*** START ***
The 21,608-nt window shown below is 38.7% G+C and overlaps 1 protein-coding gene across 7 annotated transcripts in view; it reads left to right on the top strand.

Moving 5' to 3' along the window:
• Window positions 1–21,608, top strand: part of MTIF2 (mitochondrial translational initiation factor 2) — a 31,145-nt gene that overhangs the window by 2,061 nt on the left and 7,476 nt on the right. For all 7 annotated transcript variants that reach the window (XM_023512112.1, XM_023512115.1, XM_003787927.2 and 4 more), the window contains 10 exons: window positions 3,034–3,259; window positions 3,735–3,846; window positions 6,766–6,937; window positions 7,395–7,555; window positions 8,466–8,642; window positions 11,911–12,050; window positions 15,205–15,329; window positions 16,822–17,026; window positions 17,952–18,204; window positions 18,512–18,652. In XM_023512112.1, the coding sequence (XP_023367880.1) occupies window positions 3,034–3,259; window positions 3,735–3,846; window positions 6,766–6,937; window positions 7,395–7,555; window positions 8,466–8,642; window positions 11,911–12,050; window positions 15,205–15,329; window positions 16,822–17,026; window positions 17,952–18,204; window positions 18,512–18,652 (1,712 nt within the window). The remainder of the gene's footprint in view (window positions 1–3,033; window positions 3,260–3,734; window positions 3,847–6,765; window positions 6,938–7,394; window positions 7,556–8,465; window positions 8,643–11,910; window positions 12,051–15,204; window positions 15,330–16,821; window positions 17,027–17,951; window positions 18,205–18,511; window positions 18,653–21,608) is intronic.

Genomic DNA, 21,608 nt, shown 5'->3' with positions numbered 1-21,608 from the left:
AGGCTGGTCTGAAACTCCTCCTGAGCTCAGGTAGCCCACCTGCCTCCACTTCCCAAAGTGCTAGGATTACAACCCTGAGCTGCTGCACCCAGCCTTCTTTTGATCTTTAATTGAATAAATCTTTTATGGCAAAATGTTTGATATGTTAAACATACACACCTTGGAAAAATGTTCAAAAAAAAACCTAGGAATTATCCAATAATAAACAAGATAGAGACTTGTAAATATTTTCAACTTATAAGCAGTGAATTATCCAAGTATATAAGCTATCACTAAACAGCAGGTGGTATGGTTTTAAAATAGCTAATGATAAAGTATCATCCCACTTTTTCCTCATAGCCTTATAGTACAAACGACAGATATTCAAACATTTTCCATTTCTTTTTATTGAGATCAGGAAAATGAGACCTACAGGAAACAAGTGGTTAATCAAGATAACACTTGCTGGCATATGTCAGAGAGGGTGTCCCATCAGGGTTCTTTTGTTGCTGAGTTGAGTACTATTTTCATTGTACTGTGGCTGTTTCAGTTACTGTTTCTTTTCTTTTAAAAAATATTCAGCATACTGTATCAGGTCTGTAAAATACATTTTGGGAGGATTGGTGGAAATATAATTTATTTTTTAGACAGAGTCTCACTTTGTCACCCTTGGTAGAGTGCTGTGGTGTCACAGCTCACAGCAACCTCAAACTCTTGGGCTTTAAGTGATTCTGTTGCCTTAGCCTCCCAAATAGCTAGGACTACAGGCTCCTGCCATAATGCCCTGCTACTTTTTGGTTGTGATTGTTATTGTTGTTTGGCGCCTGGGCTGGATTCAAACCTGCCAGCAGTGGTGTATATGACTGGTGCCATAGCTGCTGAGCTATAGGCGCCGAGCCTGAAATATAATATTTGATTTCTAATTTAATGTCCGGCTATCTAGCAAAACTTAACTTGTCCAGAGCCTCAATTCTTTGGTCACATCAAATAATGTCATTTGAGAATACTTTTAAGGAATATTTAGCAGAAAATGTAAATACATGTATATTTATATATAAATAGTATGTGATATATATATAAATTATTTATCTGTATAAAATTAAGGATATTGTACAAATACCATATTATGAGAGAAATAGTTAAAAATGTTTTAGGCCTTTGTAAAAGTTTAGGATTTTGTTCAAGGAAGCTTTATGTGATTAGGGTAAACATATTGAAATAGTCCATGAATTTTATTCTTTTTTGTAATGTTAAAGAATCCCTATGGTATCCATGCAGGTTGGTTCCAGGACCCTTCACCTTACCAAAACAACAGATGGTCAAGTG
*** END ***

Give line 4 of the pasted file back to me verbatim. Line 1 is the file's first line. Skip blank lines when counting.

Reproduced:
Genomic DNA, 21,608 nt, shown 5'->3' with positions numbered 1-21,608 from the left: